Friday, January 20th is Inauguration Day in the United States of America. No matter whom you voted for or how you feel about our incoming President-elect and his proposed cabinet, this historic day is an important one. It should be discussed in our homes and during our homeschool day.
After all, don’t we want to raise socially and politically conscious children? We want them to become active participants in the community. We want them to vote, stay current on political issues and petition when necessary. Studying Inauguration Day is a great way to build an understanding of our political system. It endorses our homeschooler’s role in the political and legal systems of our great nation. Here are a few fun homeschool lessons and studies for Inauguration Day 2017.
History of Inauguration Day
Inauguration Day only comes once every four years, so it’s always been a big deal. This day has changed so much over time. Dig into the history of Inauguration Day, including who attends, speakers, and how it has been celebrated over the years. Choose 10 favorite facts or changes and create a timeline of interesting Inauguration Day events throughout our history.
Each time a new President is elected, there is a period of transition. During this transition, the President-elect meets with the incumbent President, chooses his cabinet, begins developing relationships with foreign leaders, and learns more about the role. Perhaps the most important part of this transition is the selection, appointment and approval of a new cabinet. Study the many important events and realities of this transition, especially cabinet appointments and the approval process. Have your homeschoolers appoint a cabinet. Question why they chose each nominee. Approve or reject each selection.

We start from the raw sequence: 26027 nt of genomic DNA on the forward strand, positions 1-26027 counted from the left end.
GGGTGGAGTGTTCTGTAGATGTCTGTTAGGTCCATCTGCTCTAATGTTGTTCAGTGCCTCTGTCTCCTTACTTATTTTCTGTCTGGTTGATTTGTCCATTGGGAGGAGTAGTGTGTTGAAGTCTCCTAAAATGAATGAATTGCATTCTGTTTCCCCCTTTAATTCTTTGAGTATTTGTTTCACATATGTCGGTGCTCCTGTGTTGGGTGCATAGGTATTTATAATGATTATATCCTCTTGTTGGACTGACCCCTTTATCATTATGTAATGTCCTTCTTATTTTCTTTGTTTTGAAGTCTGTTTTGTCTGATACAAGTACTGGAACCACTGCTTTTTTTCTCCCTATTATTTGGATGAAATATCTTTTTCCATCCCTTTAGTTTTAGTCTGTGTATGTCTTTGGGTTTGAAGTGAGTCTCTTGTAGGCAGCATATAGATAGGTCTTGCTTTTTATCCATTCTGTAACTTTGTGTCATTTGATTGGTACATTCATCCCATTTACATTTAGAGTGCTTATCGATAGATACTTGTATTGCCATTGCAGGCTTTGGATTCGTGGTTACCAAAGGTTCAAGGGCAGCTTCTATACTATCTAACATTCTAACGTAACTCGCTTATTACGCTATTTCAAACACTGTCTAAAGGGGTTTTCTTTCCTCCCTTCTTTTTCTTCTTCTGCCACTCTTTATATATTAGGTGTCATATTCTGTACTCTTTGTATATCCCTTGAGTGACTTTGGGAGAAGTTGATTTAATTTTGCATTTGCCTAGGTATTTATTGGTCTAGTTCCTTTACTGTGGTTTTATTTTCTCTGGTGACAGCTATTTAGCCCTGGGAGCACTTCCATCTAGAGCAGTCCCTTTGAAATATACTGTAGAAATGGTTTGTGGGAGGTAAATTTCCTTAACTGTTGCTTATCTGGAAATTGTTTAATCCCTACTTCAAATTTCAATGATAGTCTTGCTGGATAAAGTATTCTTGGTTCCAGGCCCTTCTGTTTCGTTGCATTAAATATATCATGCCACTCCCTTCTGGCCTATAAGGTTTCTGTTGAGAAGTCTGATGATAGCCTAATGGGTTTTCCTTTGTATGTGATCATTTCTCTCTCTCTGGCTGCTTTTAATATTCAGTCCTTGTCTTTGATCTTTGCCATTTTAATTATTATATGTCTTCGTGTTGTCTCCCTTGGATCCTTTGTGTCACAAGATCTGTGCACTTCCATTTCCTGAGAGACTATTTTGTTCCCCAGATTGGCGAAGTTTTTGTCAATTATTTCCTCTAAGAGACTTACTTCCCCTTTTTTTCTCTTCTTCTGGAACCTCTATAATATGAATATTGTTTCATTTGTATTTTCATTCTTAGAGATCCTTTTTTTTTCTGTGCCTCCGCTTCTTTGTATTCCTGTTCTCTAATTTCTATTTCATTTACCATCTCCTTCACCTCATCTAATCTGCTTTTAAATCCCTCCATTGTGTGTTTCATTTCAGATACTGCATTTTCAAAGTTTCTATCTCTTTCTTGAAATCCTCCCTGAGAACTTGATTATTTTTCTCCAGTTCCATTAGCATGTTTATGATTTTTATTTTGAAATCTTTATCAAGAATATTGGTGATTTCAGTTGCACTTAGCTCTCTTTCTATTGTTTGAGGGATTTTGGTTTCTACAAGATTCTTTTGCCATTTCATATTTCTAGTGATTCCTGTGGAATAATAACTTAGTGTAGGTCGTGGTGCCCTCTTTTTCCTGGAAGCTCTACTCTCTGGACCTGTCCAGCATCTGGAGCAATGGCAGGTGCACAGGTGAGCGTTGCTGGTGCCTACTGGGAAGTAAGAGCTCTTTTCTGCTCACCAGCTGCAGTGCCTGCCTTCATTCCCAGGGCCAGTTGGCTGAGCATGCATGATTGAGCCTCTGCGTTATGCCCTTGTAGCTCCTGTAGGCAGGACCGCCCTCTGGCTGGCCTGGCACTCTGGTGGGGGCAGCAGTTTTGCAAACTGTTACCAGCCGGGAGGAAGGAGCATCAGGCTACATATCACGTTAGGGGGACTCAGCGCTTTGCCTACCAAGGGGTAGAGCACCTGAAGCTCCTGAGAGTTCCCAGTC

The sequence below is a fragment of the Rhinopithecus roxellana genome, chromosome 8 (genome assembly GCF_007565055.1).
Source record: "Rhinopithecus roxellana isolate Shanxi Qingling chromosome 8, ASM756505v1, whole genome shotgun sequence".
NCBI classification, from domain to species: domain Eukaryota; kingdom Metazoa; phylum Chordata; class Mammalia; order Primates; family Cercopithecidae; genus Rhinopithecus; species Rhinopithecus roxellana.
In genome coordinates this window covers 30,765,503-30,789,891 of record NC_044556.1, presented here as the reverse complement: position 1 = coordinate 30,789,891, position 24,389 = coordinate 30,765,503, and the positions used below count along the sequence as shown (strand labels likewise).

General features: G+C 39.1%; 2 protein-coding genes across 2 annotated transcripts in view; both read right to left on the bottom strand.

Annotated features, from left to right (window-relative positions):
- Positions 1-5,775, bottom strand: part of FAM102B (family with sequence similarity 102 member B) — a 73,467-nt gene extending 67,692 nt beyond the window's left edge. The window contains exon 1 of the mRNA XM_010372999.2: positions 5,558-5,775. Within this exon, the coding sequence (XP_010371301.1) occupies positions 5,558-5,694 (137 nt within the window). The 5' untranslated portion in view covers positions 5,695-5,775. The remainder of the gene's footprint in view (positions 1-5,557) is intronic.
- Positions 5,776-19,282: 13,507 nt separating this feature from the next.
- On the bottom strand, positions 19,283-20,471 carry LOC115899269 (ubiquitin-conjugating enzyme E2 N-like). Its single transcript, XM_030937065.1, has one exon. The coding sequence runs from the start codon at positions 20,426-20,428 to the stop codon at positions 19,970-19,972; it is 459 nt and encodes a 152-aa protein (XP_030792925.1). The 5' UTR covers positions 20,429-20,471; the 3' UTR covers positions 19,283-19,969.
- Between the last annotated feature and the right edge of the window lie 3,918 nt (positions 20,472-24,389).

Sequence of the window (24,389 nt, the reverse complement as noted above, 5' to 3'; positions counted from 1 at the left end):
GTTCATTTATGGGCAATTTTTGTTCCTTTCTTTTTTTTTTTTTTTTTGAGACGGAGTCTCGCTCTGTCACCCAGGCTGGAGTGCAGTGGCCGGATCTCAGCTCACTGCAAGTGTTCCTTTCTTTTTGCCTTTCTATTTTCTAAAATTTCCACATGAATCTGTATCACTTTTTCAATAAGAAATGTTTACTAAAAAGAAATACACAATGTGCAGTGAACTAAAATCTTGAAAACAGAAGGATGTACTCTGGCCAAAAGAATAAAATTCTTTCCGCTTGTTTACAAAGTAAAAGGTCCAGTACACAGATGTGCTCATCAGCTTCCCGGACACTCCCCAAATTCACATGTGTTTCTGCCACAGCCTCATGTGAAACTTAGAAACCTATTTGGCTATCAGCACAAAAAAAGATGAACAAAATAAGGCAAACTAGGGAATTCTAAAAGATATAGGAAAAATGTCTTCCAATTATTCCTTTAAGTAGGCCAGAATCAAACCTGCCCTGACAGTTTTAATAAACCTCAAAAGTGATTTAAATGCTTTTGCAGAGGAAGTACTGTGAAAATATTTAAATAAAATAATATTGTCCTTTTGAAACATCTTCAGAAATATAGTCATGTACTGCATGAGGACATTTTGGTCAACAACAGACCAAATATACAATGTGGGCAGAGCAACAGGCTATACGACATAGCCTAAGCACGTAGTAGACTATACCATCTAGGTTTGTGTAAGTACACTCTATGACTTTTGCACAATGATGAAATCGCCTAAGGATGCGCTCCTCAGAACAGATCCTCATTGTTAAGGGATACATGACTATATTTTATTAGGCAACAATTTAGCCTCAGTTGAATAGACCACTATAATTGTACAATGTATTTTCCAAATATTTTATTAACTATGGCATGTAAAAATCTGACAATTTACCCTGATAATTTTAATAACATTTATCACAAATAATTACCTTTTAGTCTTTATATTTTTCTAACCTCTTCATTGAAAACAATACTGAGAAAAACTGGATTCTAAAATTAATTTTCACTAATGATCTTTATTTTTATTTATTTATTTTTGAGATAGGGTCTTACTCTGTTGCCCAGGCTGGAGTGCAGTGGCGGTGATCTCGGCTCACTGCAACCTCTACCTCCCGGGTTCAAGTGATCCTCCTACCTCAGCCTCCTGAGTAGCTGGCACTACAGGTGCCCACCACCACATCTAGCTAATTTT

Sure, Inauguration Day is a big deal, but that doesn’t mean it always goes well! Focus on researching the Inauguration Days that didn’t go without a hitch, such as William Henry Harrison’s inauguration. Create a family list of “Top 10 Weird Inauguration Day Moments and Events.”
Seal of Approval
Visual learners may find it hard to get excited about Inauguration Day lessons that lack visual appeal. Engage them with a study of the Presidential seal. Research who created it and what each element means. Then, create a family or individual seal of your own that represents the heart and soul of your family values.
Constitution and Conviction
Understanding civic roles, responsibilities and rights has declined in recent years because we simply aren’t teaching enough civics! Read through this lesson on the Constitution and the Inauguration of the President. Have your older learners study and memorize the roles and responsibilities of the President as defined by our Constitution.
On Friday, Donald J. Trump will be sworn into office as the 45th President of the United States. This is a historic day. Make the most of your homeschooling Inauguration Day lesson plans. Use our tips and ideas to help your learners gain a better understanding of the role of the President.
Prepare the next generation of voters to elect future Presidents who uphold the Constitution and the values we hold dear.
How will you celebrate Inauguration Day? Tell us in a comment below!